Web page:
Blue Light Blocking Glasses
What is blue light?
We’ve all found ourselves tired and irritable during the workday. Sitting for long hours staring at our computer screens, can leave us tense, unfocused and sometimes with a pounding headache. And it’s not just because your co-worker Dave asked you to buy cupcakes from his kid’s school bake sale for the ninth time – it’s also from something called blue light. Blue light may sound pretty innocent, but without using some kind of blue light blocker, it's actually pretty bad for us.
What we see – the visible spectrum of light – consists of a range of colors, from blue-violet on the lower end to red on the higher end. Light on the lowest end of the visible spectrum has the shortest wavelengths; light on the highest end has the longest wavelengths. Since shorter wavelengths emit more energy, blue light is also known as High Energy Visible (HEV) light. This is what’s filtered out by blue light glasses.
How are we exposed to HEV or blue light?
We all know the dangers of sun exposure. That glorious bright sunny day that most of us love is the primary culprit in blue light exposure. But even those who would rather stay indoors watching Netflix or playing video games are not safe from blue light because we're also exposed to "unnatural" blue light from our smartphones, TVs, computer screens, and artificial lighting. Although our digital devices emit only a fraction of the HEV light emitted from the sun, the number of hours we spend using our devices can have both an immediate and a cumulative effect on our health.
Should we be concerned about blue light exposure?
The short answer is yes. Blue light is a bit like salt, our bodies need it but our modern diet of processed food has us eating enough to make it harmful. So while exposure to blue light does have some positive benefits, our modern digital world has overexposed us to it. Blue light blockers help reduces harmful overexposure.
Blue light regulates our circadian rhythm, also known as the sleep/wake cycle. Basically, it's how our bodies know when to go to sleep and when to wake up. It’s not just our coffee and energy drinks that perk us up in the morning; blue light from the sun is responsible for increased energy and wakefulness. Sounds good right? Well here comes the negative – our habit of checking our emails before bed or falling asleep in front of the TV can disrupt our natural sleep patterns by unnaturally exposing us to blue light at night. Wearing blue light blocking glasses is an effective way to reclaim a good night’s sleep.
How does blue light affect our sleep?
There are a lot of factors in our busy lives that can affect our sleep. Obvious things like stress over a presentation or an exam, worrying about money, babies crying or cats throwing up hairballs can cause sleeplessness or interrupt a good night’s rest. What we may not realize is that exposure to blue light can be a sneaky cause as well. Blue light suppresses the body’s secretion of melatonin, a hormone that regulates sleep and wakefulness. Though blue light is present in the sun’s rays during the day, it is less pronounced around dusk, which is why sunsets tend to appear red. The lack of blue light in the evening allows the body to produce melatonin freely, signaling that it is time to prepare for sleep. Exposure to blue light from electronic devices or artificial lighting after the sun has gone down can disrupt our circadian rhythm, making it harder to fall asleep or get a good night’s rest.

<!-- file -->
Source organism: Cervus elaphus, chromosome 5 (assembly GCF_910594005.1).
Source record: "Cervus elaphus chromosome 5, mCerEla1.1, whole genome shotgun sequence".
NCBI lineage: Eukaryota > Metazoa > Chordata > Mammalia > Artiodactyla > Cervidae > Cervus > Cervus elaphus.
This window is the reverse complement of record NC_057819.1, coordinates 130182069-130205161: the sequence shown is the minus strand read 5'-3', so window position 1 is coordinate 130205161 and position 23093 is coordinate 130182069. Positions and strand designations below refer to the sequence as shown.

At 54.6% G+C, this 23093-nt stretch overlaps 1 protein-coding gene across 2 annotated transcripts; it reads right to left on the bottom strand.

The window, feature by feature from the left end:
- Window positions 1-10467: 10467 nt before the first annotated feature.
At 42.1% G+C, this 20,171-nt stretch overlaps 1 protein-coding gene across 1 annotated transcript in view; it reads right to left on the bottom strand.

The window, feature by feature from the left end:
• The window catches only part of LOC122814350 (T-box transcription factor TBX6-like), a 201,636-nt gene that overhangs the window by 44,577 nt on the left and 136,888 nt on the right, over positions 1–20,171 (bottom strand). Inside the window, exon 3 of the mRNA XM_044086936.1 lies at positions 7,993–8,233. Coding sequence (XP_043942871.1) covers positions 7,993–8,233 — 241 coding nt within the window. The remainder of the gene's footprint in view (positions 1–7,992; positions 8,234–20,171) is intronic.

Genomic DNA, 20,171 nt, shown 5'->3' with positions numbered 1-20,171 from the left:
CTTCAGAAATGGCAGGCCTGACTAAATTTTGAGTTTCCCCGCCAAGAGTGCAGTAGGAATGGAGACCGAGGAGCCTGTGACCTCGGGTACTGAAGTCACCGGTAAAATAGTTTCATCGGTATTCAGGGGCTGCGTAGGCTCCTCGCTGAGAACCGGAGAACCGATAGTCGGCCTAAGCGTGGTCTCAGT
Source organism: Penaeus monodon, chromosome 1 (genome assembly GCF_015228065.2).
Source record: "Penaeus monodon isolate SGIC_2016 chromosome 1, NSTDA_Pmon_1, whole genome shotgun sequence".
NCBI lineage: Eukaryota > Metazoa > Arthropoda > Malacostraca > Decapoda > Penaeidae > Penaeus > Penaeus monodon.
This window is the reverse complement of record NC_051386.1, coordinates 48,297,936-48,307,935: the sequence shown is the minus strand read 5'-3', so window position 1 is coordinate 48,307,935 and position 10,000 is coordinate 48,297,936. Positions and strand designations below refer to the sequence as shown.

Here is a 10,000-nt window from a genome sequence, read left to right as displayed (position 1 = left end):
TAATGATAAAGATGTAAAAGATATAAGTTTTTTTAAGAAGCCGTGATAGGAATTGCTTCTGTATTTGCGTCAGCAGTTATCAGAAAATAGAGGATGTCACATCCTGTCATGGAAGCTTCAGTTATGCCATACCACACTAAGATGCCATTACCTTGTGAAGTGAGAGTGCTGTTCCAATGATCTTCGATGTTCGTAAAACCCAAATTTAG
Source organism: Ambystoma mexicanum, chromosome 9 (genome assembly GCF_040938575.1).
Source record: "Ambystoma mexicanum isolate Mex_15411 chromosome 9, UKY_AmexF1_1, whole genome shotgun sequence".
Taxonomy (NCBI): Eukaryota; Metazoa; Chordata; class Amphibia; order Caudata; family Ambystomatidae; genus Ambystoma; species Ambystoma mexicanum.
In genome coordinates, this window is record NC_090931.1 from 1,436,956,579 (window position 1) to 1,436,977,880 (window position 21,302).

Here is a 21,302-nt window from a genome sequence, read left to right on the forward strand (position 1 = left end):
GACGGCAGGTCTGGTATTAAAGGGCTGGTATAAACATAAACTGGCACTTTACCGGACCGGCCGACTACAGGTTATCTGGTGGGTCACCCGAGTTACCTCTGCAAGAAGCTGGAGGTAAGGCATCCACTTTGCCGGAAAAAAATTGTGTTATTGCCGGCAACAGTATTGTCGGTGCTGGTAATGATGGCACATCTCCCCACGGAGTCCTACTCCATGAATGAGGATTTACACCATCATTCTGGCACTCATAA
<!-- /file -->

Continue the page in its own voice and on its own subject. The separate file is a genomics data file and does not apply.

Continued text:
Medical studies suggest that prolonged exposure to blue light may cause permanent damage to our eyes. We've all experienced digital eye strain from staring at a computer screen for long periods of time. And these days it's even more pronounced, as we spend a significant portion of our workday looking at our smartphones, tablets, computer screens. Even while relaxing, we play video games, read on a tablet, or watch TV. All of these activities expose us to artificial blue light.
How does blue light cause eye strain?
Our eyes are not built for our modern digital world. The eye's cornea and lens aren't good at filtering HEV light from reaching our retina, the thin layer of light-receiving tissue that lines the back of the eye. Over time, this can cause damage to its light-sensitive cells. As we age, this damage can make us more susceptible to eye diseases such as macular degeneration and cataracts. Young children are even more sensitive to blue light exposure since the lens of their eyes are even more transparent than adults, allowing more HEV light to pass through.
A scientific explanation is because High Energy Visible (HEV) light has such a short wavelength, it scatters in the eye, reducing contrast and making it difficult to focus. Over time, our eyes begin to feel tired. It can also cause pain in or around the eyes, blurred vision, headache, or sometimes even double vision.
Some helpful tips.
To protect your eyes and maintain a healthy sleep schedule, you should:
- Expose yourself to natural daylight
- Whenever possible, take frequent breaks from viewing devices
- Protect your eyes in daylight using sunglasses
- Avoid the use of digital devices right before bedtime
- Protect your eyes from excess artificial blue light with blue-blocking computer glasses
Cue the theme song from any movie with a good guy on a horse….because we have developed the best blue-blocking glasses on the market and we’re here to help.
Blue Light Blocking Glasses
Blue Blockers light glasses use a patented, multi-layer coating design to reduce glare, reflect blue light away from the lens and relieve long-term eye strain caused by excessive electronic device use. This specialized coating provides:
- Reduced glare
- Reduction of blue light
Whether you are looking for computer glasses for the office or a late-night Netflix binge, Blue Light Blocking Glasses will give you premium protection for your eyes.